*The Land of the Unknown: Roberto Minervini on What You Gonna Do When the World’s on Fire? By Jordan Cronk. “Poetry floats up in my memory like sailboats in the fog”:Alexei German’s Khrustalyov, My Car! By Daniel Witkin. With Forever Presence: Jonathan Schwartz (1973-2018). By Max Goldberg. *Soft and Hard: Claire Denis on High Life. By Adam Nayman.
By Andrew Tracy
Much of the best cinema today almost seems discontent with the idea of being only cinema—or “cinema” in the sense of an immersive narrative world contained within the durational boundaries of a single feature film. The distrust of classical narrative evidenced by many of the best contemporary filmmakers corresponds with their efforts to make their films rhyme, resonate with, or bounce off other spheres outside the film’s narrative universe, whether through multi-part works, reflexive meta-cinematics, or the Herzogian gambit of making the fiction (insofar as it is a photographic record of people performing certain actions) essentially a documentary of its own making. Repetition with variations, that time-tested template for artistic creation, is still very much the mode these days, but with a heightened self-consciousness as to the act of repetition—and, perhaps, an intimation of its potential sterility. “Film as an art is finished,” says Professor Song (Moon Sung-geun) to his former student, now struggling filmmaker-in-residence Jingu (Lee Seon-kyun) shortly into Hong Sang-soo’s Oki’s Movie. “It can’t go back to how it was…Let’s just read. In such a rotten world, only books will save us.”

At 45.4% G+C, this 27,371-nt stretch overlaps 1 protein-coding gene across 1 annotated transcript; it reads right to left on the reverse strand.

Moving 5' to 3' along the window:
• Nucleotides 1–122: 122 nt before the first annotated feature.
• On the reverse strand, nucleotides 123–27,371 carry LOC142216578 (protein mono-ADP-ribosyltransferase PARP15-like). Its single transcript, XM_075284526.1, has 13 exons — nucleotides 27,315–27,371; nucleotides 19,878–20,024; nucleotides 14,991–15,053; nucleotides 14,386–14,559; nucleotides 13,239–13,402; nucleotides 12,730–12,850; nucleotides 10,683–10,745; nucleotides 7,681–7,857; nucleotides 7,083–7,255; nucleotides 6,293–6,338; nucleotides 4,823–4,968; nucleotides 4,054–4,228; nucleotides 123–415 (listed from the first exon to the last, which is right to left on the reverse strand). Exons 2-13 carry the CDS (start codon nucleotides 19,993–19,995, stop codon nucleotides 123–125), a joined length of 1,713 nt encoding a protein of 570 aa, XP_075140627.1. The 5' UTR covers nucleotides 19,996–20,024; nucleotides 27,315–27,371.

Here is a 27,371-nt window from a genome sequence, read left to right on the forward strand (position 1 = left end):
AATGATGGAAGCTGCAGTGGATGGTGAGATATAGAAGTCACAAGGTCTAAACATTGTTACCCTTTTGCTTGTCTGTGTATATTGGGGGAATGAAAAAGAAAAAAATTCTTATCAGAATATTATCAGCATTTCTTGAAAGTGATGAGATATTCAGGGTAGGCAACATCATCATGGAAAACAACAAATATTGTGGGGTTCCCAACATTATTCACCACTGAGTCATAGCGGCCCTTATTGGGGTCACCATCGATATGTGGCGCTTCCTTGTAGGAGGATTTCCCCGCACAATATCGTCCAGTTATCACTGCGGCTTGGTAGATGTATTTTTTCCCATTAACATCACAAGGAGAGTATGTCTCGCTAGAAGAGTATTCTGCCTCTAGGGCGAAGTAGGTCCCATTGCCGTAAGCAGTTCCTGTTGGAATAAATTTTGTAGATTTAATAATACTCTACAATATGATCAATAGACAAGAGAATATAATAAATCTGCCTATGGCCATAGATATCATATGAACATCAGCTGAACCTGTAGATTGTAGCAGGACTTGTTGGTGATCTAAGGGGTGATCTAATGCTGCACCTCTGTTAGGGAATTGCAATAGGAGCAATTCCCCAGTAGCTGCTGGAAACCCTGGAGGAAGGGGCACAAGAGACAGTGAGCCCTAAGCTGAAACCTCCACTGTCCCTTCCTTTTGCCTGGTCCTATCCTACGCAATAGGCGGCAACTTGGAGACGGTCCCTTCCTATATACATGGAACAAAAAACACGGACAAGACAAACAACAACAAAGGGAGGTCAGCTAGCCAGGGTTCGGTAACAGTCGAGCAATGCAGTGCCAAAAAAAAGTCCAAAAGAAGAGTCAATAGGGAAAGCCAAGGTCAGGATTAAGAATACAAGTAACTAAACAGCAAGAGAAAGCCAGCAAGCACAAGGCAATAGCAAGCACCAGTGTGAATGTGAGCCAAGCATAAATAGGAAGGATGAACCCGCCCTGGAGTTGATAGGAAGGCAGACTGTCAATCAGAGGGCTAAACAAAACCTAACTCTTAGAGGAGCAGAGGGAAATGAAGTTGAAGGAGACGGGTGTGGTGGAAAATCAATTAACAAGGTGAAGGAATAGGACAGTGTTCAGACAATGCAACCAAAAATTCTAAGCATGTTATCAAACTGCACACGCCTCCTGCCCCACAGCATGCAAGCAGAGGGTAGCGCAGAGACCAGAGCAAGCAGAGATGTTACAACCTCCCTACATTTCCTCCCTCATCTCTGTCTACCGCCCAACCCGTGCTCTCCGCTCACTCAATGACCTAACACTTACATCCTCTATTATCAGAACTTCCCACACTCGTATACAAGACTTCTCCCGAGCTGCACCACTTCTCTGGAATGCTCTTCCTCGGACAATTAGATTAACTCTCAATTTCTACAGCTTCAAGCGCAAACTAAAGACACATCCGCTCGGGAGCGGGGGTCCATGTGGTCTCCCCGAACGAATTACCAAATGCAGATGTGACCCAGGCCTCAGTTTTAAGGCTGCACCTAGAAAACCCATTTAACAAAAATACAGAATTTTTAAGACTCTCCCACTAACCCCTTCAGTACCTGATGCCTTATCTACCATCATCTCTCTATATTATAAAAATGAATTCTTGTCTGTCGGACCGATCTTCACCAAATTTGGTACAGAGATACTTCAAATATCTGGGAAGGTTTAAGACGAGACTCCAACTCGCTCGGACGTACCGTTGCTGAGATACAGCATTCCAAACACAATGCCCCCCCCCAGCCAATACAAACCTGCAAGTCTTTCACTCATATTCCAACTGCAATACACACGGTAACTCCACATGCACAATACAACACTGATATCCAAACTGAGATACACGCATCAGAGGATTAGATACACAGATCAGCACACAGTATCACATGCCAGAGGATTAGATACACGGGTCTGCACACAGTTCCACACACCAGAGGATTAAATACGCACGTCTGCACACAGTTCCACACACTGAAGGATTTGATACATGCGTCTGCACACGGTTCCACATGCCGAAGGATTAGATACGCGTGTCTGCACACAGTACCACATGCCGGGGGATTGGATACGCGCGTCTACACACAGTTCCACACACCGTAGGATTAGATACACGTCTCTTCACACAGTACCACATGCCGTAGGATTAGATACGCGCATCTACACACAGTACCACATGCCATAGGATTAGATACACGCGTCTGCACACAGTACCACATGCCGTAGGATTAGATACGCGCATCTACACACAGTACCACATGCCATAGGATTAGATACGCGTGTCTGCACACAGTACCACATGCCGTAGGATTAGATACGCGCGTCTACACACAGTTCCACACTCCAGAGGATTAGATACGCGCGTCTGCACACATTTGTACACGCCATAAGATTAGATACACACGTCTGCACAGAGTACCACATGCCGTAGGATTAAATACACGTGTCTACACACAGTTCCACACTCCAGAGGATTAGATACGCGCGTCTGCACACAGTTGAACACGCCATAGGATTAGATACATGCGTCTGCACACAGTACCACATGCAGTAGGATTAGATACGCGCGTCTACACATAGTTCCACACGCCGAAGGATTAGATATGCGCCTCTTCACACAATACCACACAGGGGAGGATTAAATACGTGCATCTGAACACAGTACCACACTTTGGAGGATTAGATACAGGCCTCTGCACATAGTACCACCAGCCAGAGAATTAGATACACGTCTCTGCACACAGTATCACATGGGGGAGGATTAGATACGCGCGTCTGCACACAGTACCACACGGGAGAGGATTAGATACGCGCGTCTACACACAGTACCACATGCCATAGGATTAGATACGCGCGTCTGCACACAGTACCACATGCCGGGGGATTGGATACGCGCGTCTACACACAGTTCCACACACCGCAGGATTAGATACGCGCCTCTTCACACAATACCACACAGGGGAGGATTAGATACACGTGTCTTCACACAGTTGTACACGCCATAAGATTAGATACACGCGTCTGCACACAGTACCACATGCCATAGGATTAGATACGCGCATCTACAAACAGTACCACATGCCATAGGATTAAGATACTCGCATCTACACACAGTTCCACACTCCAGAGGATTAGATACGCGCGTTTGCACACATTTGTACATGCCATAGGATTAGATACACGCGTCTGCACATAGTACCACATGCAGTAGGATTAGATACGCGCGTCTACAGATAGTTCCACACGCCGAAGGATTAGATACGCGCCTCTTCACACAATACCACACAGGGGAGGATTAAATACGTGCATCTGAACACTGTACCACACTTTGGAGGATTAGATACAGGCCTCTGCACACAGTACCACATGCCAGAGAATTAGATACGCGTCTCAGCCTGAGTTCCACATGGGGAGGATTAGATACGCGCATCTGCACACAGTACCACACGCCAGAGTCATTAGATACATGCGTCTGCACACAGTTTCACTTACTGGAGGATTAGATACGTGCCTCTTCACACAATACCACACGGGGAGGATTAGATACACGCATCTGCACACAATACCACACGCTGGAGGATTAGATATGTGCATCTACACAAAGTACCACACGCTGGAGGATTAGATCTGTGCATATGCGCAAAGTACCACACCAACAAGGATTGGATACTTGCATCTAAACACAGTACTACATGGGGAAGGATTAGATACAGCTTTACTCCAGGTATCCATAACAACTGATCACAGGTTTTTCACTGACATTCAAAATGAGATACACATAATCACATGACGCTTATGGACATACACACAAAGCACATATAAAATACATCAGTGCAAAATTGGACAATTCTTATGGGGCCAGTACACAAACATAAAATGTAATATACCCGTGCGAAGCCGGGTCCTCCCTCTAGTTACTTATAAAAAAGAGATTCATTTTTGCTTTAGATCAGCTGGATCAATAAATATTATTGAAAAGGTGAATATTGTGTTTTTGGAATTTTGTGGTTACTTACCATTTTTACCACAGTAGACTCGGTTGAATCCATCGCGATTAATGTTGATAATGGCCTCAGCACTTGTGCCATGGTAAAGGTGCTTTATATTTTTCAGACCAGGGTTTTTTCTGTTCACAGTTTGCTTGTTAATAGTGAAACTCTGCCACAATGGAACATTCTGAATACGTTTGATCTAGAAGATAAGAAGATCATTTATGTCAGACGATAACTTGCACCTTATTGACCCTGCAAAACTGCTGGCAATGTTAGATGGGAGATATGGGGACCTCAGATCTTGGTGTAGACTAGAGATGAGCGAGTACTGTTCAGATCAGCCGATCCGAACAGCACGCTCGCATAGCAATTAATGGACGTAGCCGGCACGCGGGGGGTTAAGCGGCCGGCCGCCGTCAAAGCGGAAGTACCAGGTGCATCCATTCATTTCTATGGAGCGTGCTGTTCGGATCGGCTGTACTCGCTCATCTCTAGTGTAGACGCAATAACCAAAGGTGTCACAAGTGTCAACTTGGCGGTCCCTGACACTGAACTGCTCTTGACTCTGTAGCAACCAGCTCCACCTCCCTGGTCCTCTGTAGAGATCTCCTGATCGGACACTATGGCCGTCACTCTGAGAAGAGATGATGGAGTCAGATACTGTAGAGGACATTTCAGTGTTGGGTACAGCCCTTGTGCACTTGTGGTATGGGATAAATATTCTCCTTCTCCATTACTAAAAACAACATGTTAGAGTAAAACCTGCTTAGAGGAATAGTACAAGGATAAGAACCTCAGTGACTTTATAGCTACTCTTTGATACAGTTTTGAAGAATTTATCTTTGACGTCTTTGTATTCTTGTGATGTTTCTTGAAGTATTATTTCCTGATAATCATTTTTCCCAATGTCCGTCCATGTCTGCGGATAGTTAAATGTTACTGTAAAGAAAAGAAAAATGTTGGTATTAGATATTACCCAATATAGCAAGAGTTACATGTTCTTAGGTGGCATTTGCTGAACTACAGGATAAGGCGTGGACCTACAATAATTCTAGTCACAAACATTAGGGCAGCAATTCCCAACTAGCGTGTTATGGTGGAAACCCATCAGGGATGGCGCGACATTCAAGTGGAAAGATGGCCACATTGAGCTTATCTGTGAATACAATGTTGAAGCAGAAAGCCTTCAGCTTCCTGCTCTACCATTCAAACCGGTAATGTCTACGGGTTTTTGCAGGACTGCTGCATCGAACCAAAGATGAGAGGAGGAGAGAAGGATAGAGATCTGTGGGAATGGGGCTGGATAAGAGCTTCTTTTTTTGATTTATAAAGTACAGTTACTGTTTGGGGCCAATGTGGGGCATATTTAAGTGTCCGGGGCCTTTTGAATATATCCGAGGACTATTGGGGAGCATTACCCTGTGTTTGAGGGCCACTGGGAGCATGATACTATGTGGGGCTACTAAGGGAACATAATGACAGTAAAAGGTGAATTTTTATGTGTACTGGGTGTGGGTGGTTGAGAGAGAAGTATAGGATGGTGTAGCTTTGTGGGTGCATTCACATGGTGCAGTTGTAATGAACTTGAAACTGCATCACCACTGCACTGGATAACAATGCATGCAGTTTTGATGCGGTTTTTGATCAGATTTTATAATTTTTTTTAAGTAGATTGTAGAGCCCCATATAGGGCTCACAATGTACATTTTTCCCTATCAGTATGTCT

For Hong, whose oeuvre is perhaps one of the most ostentatiously repetitive in contemporary cinema, such explicit baring of the device seems about the only avenue left for him to simply keep working in his chosen mode. Happily, Oki’s Movie—premiering as the closing film in Venice’s Orrizonte section before playing in Toronto, where it is curiously unaccompanied by its immediate predecessor, this year’s Un Certain Regard winner Hahaha—not only sustains the pertinence of Hong’s cinema but refracts it through an extra-cinematic device. In Hahaha, Hong repeated and jumbled the fiction by having two inebriated buddies tell each other a story, without the awareness that they are narrating the recent pasts of the same characters. In Oki’s Movie, as per Song’s seeming dismissal of cinema, Hong is even more daring, employing an almost novelistic (in structure rather than scope) narrative frame, which adds intriguing layers to the film’s triangular scenario while also blithely admitting its inauthenticity. “Starting with a theme will make everything veer toward one point…It’s no fun pouring all things into a funnel. That’s too simple,” Hong’s deceptively deployed pseudo-vicar Jingu says at one point; but Hong’s sly double game allows him to have it both ways. Tight and refreshingly brief (a brisk 80 minutes), Oki’s Movie functions as both reflexive auto-critique and an elegantly crafted cinematic/literary object bearing an all-too-pointed theme.